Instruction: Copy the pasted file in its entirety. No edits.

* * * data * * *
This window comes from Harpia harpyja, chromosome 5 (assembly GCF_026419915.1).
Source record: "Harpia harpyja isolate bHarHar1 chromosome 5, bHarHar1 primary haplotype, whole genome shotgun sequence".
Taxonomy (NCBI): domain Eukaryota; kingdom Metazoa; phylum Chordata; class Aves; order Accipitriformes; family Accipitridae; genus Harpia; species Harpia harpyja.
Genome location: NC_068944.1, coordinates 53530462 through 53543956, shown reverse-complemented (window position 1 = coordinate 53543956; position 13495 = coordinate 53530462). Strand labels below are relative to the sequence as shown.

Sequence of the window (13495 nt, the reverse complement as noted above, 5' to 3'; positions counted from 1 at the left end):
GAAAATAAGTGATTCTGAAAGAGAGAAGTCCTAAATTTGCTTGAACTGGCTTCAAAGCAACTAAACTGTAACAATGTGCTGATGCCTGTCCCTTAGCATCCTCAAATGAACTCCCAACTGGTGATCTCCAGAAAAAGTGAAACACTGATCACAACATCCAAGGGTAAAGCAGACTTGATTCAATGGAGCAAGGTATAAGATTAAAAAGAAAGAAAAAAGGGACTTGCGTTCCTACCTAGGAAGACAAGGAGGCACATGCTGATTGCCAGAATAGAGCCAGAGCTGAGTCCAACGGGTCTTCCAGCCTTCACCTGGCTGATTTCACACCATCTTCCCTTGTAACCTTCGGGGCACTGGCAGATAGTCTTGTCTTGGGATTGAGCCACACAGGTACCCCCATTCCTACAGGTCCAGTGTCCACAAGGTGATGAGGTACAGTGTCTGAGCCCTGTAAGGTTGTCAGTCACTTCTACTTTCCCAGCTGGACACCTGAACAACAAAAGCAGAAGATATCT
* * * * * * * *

This window comes from Harpia harpyja, chromosome 5 (assembly GCF_026419915.1).
Source record: "Harpia harpyja isolate bHarHar1 chromosome 5, bHarHar1 primary haplotype, whole genome shotgun sequence".
Taxonomy (NCBI): domain Eukaryota; kingdom Metazoa; phylum Chordata; class Aves; order Accipitriformes; family Accipitridae; genus Harpia; species Harpia harpyja.
Genome location: NC_068944.1, coordinates 53530462 through 53543956, shown reverse-complemented (window position 1 = coordinate 53543956; position 13495 = coordinate 53530462). Strand labels below are relative to the sequence as shown.

Sequence of the window (13495 nt, the reverse complement as noted above, 5' to 3'; positions counted from 1 at the left end):
GAAAATAAGTGATTCTGAAAGAGAGAAGTCCTAAATTTGCTTGAACTGGCTTCAAAGCAACTAAACTGTAACAATGTGCTGATGCCTGTCCCTTAGCATCCTCAAATGAACTCCCAACTGGTGATCTCCAGAAAAAGTGAAACACTGATCACAACATCCAAGGGTAAAGCAGACTTGATTCAATGGAGCAAGGTATAAGATTAAAAAGAAAGAAAAAAGGGACTTGCGTTCCTACCTAGGAAGACAAGGAGGCACATGCTGATTGCCAGAATAGAGCCAGAGCTGAGTCCAACGGGTCTTCCAGCCTTCACCTGGCTGATTTCACACCATCTTCCCTTGTAACCTTCGGGGCACTGGCAGATAGTCTTGTCTTGGGATTGAGCCACACAGGTACCCCCATTCCTACAGGTCCAGTGTCCACAAGGTGATGAGGTACAGTGTCTGAGCCCTGTAAGGTTGTCAGTCACTTCTACTTTCCCAGCTGGACACCTGAACAACAAAAGCAGAAGATATCT